Self Assessment

Find an Online, Hybrid, Weekend, Accelerated, or Self-Paced/Flex Classes:

Select a course style and semester to view available course options.

 

Online

Spring 2016

Summer 2016

Fall 2016

 

Hybrid

Spring 2016

Summer 2016

Fall 2016

 

Weekend

Spring 2016

Summer 2016

Fall 2016

 

Accelerated

Spring 2016

Summer 2016

Fall 2016

 

Self-Paced/Flex

Spring 2016

Summer 2016

Fall 2016

 

Learning Communities

Spring 2016

 

 

 

CCCOnline

All Semesters

 

 

Spring 2016 Late Start Classes
View or download the full list of Spring 2016 Late Start Classes PDF Format
(including Online, Weekend, and Hybrid/Accelerated options)
This list of courses changes regularly - please check back often!


 

Welcome! We are pleased that you are interested in using distance learning to increase your knowledge or complete a degree. We are certain you, too, will be pleased by this experience.



How well would an Online course fit your circumstances and life-style? Select one answer for each question and score as directed below.























 

 


Scoring:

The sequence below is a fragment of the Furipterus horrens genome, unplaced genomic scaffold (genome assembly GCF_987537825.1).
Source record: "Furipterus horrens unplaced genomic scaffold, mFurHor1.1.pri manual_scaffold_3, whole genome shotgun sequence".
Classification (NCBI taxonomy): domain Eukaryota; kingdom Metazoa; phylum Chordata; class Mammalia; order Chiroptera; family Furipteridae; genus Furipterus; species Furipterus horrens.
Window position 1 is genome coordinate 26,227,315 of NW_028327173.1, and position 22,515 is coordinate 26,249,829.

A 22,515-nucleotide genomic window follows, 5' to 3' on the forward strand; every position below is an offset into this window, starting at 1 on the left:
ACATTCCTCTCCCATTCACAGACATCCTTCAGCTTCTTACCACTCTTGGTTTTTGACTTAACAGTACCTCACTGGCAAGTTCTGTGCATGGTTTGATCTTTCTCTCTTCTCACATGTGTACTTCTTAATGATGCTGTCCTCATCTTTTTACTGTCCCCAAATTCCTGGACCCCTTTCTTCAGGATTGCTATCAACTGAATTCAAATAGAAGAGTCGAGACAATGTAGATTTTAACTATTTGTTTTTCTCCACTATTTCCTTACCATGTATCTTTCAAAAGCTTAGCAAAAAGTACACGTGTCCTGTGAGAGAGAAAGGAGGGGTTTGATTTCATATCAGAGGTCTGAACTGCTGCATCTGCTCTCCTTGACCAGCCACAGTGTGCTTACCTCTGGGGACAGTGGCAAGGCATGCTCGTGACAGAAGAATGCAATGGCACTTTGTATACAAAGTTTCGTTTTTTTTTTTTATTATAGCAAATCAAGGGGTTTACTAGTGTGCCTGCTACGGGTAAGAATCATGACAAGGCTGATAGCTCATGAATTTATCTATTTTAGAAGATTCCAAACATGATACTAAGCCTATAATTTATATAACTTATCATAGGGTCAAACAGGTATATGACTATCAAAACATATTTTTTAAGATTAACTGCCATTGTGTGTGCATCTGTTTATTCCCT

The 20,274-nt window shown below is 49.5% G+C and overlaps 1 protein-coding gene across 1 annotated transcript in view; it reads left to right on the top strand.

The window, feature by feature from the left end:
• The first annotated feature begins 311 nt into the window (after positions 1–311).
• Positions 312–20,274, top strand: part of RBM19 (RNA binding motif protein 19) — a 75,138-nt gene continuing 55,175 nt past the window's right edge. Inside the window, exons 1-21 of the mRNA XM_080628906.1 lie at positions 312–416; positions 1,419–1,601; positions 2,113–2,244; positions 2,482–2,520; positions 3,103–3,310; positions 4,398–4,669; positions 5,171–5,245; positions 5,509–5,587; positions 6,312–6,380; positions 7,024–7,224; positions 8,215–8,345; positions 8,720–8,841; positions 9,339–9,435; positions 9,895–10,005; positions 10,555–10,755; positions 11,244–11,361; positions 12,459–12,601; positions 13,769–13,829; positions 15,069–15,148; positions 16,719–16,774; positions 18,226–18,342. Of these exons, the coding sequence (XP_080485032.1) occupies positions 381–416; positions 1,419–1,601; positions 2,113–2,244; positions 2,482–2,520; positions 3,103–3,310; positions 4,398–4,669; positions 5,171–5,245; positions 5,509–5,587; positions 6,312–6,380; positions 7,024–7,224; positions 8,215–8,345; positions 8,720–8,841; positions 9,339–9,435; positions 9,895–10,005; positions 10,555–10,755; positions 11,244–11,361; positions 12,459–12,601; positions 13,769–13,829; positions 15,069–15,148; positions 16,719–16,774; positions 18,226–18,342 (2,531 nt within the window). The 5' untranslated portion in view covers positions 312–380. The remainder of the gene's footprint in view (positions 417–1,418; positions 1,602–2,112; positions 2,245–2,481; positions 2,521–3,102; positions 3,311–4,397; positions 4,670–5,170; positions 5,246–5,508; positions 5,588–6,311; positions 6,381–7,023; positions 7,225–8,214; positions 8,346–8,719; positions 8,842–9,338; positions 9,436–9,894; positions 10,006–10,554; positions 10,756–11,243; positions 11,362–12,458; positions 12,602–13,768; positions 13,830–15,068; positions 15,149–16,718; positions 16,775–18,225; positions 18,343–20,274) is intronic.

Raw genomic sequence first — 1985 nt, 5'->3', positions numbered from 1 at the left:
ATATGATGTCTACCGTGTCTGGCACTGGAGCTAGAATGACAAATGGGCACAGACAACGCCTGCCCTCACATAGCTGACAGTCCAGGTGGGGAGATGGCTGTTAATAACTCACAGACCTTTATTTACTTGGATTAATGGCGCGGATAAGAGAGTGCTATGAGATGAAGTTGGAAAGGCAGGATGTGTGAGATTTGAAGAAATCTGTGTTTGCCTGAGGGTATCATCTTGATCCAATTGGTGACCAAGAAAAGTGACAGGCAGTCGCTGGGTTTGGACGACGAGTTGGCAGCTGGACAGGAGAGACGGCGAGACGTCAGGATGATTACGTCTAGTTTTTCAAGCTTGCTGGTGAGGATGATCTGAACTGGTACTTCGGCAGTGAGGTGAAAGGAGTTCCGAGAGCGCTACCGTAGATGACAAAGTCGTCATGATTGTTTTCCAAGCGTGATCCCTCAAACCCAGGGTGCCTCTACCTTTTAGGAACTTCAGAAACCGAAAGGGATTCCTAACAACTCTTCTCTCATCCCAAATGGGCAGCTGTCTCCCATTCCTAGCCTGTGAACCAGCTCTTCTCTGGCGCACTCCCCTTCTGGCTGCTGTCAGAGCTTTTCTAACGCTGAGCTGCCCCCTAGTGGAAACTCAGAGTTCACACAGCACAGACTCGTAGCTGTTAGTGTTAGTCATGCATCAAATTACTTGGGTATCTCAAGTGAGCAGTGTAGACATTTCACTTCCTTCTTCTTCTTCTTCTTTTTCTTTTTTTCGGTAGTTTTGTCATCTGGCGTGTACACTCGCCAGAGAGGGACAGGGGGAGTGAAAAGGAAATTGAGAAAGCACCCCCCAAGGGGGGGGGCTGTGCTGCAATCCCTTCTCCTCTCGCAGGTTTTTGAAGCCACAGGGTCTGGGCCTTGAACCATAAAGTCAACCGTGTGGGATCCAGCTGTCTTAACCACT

3 points are given for each "A" that you selected, 2 for each "B," and 1 for each "C." If you scored 20 or more, an online course is a real possibility for you.

If you scored between 11 and 20, online courses may work for you, but you may need to make a few adjustments in your schedule and study habits to succeed.

If you scored 10 or less, online courses may not currently be the best alternative for you; talk to your advisor.


Explanations:

The 10 questions in the questionnaire reflect some of the facts about taking Online courses:

  1. Online students sometimes can end up neglecting courses because of personal or professional circumstances unless they have compelling reasons for taking the course.
     
  2. Some students prefer the independence of an online course; others find it uncomfortable.
     
  3. Online courses give students greater freedom of scheduling, but they can require more self-discipline than on-campus classes.
     
  4. Some people learn best by physically interacting with other students and instructors, but online courses employ e-mail and online conferences for interaction.
     
  5. Online courses require you to work from written direction without face-to-face instructions.
     
  6. Online courses require a working computer and a reliable internet connection.
     
  7. Online courses require at least as much time as on-campus courses.
     
  8. Online courses frequently use technology for teaching and communications.
     
  9. On-screen materials are the primary source of directions and information in online courses.
     
  10. Some online courses require some travel to complete proctored exams.

Adapted from a questionnaire developed by Bob Loser, Jean Trabandit, Barbara Hathway and Teresa Donnell of Northern Virginia Community College's Extended Learning Institute.